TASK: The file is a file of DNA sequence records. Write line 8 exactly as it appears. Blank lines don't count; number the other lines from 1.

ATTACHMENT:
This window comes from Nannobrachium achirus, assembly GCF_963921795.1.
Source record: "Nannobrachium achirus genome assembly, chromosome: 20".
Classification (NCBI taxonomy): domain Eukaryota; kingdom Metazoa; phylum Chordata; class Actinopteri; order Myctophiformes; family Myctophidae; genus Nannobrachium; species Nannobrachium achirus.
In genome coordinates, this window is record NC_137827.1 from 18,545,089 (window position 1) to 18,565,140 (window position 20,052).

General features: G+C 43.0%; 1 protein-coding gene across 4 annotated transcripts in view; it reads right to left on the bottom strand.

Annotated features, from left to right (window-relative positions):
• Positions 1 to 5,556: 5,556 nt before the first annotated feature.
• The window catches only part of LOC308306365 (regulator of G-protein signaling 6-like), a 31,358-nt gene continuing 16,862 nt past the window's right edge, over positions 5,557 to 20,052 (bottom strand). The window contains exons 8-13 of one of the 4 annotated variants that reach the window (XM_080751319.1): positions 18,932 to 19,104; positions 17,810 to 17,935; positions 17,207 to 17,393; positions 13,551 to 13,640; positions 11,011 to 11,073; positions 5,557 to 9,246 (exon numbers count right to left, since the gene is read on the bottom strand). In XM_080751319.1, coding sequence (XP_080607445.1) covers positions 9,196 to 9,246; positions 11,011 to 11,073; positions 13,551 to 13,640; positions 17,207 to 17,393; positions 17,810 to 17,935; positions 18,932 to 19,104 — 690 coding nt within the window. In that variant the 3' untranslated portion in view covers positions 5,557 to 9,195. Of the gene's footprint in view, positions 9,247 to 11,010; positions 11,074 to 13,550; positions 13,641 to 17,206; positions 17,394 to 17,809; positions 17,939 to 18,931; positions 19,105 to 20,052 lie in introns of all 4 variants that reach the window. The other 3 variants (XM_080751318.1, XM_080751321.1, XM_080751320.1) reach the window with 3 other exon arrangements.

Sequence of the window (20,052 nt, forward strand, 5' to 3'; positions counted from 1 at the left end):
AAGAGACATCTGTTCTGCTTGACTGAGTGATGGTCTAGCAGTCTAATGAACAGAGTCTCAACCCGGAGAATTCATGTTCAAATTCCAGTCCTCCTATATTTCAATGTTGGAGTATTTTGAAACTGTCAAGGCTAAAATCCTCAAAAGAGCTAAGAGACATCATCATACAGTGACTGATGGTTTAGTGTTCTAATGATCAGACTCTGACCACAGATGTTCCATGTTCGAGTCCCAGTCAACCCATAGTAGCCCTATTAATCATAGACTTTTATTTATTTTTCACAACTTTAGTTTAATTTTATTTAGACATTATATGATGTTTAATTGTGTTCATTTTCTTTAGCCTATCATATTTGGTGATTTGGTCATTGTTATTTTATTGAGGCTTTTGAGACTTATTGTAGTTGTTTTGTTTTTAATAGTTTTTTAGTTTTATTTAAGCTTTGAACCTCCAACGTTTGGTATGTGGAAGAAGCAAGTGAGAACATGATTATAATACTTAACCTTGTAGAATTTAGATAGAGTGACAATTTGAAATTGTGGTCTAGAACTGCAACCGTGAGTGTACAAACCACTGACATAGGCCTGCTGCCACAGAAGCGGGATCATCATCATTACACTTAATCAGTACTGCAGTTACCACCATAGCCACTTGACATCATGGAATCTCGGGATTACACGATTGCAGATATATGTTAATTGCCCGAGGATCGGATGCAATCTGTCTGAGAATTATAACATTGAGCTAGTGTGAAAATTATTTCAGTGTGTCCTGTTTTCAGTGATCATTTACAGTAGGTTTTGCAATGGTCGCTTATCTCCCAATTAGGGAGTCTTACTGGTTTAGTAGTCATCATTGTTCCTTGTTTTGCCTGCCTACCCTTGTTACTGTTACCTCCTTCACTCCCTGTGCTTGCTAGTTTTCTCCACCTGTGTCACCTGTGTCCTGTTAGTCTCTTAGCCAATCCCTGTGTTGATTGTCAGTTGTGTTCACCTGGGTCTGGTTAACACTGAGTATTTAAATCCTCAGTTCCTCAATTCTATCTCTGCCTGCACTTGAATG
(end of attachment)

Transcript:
• The window catches only part of LOC308306365 (regulator of G-protein signaling 6-like), a 31,358-nt gene continuing 16,862 nt past the window's right edge, over positions 5,557 to 20,052 (bottom strand). The window contains exons 8-13 of one of the 4 annotated variants that reach the window (XM_080751319.1): positions 18,932 to 19,104; positions 17,810 to 17,935; positions 17,207 to 17,393; positions 13,551 to 13,640; positions 11,011 to 11,073; positions 5,557 to 9,246 (exon numbers count right to left, since the gene is read on the bottom strand). In XM_080751319.1, coding sequence (XP_080607445.1) covers positions 9,196 to 9,246; positions 11,011 to 11,073; positions 13,551 to 13,640; positions 17,207 to 17,393; positions 17,810 to 17,935; positions 18,932 to 19,104 — 690 coding nt within the window. In that variant the 3' untranslated portion in view covers positions 5,557 to 9,195. Of the gene's footprint in view, positions 9,247 to 11,010; positions 11,074 to 13,550; positions 13,641 to 17,206; positions 17,394 to 17,809; positions 17,939 to 18,931; positions 19,105 to 20,052 lie in introns of all 4 variants that reach the window. The other 3 variants (XM_080751318.1, XM_080751321.1, XM_080751320.1) reach the window with 3 other exon arrangements.